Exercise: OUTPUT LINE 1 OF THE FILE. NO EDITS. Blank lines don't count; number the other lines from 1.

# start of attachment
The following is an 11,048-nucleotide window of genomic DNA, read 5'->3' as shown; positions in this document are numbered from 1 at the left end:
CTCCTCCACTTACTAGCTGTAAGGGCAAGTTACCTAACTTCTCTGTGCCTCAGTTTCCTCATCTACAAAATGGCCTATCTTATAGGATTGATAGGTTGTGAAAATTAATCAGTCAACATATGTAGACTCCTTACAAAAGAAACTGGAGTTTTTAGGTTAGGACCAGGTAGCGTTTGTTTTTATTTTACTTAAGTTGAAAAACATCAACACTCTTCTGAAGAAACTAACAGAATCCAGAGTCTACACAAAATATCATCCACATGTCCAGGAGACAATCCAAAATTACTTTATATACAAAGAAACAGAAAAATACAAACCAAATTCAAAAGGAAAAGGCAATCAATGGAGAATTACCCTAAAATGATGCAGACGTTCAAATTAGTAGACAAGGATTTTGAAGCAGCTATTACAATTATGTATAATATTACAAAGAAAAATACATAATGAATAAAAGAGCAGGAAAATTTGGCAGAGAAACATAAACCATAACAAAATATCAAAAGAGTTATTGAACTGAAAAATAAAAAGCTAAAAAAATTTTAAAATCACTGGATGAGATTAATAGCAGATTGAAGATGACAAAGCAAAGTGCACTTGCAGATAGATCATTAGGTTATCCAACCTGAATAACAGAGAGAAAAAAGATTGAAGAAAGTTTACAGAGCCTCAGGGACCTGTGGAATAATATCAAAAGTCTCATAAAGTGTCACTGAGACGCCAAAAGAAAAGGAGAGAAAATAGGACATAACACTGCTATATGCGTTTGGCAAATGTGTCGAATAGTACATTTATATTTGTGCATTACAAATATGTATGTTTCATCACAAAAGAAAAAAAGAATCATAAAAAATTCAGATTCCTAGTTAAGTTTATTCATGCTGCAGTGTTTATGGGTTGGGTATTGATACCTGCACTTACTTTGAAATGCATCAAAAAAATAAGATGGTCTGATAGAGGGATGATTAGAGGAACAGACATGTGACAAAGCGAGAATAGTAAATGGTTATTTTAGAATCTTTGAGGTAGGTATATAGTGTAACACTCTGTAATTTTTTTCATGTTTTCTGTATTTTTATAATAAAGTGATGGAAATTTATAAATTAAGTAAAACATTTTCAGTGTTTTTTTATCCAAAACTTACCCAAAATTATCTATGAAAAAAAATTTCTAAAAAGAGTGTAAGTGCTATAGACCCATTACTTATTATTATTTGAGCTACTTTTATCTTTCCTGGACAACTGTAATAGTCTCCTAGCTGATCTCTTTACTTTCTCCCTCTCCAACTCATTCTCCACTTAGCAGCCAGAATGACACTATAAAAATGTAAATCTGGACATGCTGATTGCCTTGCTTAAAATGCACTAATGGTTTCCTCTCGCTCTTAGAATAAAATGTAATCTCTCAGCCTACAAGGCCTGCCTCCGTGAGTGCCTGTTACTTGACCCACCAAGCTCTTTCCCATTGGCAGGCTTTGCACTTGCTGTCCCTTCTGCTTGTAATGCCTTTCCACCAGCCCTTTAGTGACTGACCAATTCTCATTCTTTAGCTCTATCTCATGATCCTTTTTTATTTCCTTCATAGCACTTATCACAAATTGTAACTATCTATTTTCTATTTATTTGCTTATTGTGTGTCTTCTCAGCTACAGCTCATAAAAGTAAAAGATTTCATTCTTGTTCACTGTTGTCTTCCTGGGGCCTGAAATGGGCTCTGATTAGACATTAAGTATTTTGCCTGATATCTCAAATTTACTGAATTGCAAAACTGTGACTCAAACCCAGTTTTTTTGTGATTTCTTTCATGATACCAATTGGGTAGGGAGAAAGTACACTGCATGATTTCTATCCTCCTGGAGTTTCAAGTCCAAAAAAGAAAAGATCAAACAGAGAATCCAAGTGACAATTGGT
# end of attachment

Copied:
The following is an 11,048-nucleotide window of genomic DNA, read 5'->3' as shown; positions in this document are numbered from 1 at the left end: